It is vitally important that there is sufficient draw on the stove and for this the chimney needs to be well positioned. On the whole the termination of the flue needs to be above ridge height, although in the case of single storey extensions or conservatories exceptions can be made. We are able to advise on the installation of this system and have all the parts required in stock and ready collection or shipping immediately. At first glance it may seem a rather expensive option but over time and before long will have paid for the initial costs many times over.

My chimney is sound or has class 1 clay liner, is it necessary for me to reline and insulate?

To get the best performance from your stove and to maintain a clean and efficient flue it is very important to have a narrow, warm and smooth environment for the flue gases. The warmer the flue the quicker hot air will rise through it and the less air will be required to maintain efficient combustion. A liner should be safer and easier to clean.
With wood between 20-25% moisture content, and with an average use of 4-5 tonnes of wood each year, over a tonne of moisture could be sent up your chimney in the form of steam. In an ideal scenario smoke would exit the top of the flue over 100°c, taking with it the moisture in the flue gases. A poor flue will more likely allow the flue gases to drop below 100°c, at which stage water will condense on the inside of the chimney. This mixes with soot causing tar, which can be both corrosive and invasive.
Clay pot liners are not usually ideal as they are often cold, uninsulated and built incorrectly, and as such is likely to increase the chance of condensation in the flue.

I am building a new house, what should I use to build my chimney?

In this situation we would strongly recommend that a pumice system is used,. There are two options: either the liner system, which involves 600mm lengths of flue around which leca insulation is back filled or the double modular system which incorporates both the stack and the liner. Both allow you to match the external chimney with your existing walls whether it be brick, stone or render. Its insulation qualities make it the ideal choice for external chimney systems, although it can be used to reline existing old stacks. It is also very cost effective and is easy to assemble. It can be erected anywhere on the house but for obvious reasons is better suited to a gable end.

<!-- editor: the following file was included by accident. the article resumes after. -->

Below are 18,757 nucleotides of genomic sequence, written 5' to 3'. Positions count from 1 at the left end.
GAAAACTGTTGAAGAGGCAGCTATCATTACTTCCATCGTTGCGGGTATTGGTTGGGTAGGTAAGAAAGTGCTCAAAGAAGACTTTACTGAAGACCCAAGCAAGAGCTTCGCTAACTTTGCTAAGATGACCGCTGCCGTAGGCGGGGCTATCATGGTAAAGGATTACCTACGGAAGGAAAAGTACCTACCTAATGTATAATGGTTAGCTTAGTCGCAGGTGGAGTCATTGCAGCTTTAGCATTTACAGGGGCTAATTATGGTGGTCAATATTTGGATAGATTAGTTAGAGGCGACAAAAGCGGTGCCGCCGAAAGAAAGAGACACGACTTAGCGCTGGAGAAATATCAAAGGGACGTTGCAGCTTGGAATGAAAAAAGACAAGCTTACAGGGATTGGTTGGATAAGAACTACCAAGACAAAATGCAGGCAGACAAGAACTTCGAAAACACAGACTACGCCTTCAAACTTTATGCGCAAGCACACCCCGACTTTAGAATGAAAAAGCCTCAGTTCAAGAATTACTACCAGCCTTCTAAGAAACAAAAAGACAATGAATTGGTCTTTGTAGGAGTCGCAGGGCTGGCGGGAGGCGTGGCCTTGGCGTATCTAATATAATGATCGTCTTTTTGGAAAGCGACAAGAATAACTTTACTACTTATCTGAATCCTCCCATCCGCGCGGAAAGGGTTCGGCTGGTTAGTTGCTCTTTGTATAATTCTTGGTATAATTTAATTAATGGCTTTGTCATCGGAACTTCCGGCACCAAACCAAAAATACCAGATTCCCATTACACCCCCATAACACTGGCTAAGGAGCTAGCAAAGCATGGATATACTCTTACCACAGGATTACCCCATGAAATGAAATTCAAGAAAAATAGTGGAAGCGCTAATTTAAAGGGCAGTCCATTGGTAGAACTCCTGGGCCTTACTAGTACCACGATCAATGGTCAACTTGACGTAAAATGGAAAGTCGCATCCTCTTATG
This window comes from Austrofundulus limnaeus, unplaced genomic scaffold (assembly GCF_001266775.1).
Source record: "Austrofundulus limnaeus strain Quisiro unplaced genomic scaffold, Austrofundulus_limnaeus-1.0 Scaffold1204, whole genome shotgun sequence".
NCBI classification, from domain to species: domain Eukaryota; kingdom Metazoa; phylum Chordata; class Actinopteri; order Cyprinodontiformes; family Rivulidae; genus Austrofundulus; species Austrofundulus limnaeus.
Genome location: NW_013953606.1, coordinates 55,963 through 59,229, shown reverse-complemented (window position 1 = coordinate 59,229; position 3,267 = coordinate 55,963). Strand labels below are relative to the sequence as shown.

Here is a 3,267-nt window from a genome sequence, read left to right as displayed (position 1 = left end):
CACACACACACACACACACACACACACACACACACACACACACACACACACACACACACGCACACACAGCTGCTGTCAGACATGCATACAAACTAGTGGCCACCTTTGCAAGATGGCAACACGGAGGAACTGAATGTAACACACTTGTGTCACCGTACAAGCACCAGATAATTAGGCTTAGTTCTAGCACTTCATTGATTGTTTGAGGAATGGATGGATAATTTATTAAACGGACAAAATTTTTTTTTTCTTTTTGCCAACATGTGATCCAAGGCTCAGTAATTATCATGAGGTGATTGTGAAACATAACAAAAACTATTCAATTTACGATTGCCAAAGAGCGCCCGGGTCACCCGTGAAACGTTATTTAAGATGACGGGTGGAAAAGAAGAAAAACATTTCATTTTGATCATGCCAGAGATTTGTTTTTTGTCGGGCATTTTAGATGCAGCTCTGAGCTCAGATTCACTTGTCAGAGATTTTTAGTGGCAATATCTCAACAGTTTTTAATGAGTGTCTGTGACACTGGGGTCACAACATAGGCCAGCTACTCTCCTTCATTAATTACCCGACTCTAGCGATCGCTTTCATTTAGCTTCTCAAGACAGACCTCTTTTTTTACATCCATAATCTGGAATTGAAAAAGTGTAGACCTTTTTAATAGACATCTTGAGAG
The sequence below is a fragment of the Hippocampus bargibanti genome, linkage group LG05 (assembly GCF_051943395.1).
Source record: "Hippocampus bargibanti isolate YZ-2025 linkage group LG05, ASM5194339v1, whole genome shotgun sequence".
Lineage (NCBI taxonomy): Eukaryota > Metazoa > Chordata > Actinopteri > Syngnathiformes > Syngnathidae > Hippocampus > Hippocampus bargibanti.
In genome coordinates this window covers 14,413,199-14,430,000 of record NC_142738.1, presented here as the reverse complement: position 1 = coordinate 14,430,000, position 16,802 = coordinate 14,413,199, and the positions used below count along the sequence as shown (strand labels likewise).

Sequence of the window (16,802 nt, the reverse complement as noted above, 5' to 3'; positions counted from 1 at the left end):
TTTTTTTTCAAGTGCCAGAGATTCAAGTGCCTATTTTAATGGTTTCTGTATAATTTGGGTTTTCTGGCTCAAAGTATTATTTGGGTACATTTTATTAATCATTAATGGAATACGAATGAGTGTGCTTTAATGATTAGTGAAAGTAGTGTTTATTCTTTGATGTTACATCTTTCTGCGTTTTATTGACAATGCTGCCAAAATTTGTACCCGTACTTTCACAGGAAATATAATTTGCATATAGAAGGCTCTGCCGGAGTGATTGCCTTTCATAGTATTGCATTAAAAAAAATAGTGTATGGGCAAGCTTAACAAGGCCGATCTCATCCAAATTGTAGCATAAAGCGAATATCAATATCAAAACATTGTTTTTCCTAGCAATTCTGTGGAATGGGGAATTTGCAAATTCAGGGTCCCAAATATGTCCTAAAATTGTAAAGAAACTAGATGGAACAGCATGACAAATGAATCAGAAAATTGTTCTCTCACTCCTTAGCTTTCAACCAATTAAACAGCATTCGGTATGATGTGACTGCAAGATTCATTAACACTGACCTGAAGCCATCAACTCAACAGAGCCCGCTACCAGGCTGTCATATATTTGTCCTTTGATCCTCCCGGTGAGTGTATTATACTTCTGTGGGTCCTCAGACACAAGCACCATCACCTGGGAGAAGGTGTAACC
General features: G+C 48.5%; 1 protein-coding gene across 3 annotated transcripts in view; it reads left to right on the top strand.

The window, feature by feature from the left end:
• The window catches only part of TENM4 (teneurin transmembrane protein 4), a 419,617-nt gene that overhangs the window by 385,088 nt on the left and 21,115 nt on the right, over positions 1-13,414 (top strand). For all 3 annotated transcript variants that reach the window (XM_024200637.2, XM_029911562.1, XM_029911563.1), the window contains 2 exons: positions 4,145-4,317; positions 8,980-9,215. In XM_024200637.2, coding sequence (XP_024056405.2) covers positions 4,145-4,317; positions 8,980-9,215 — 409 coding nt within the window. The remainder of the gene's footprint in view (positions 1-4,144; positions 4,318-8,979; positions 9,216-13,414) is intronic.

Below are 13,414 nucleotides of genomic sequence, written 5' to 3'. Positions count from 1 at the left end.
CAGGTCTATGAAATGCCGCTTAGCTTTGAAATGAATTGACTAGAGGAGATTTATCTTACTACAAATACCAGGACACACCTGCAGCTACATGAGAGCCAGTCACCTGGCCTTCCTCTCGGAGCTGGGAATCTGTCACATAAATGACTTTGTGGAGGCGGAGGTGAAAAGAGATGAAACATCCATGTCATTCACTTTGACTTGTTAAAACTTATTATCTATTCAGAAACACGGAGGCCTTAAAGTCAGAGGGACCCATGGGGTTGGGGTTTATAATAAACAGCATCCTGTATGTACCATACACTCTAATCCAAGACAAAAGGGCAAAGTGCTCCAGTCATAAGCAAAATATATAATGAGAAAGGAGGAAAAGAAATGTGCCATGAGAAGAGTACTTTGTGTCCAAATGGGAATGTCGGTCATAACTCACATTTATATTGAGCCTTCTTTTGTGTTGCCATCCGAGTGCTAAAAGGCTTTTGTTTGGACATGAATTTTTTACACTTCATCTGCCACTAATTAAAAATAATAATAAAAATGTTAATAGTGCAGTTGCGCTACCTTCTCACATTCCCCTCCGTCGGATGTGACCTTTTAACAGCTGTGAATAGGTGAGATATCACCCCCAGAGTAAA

Which stove is right for me?

This is a common question. Room size is obviously important, and factors such as the age of the house and level of insulation and your budget are all significant.

Our advice would be as follows;
Contact us,
To help advise you on which stoves would be suitable for your installation the following information will be required;

Room size, i.e. width x length x ceiling height
Number and type of doors and windows
Fireplace size and chimney details
Take internal and external photographs if possible – these can be really useful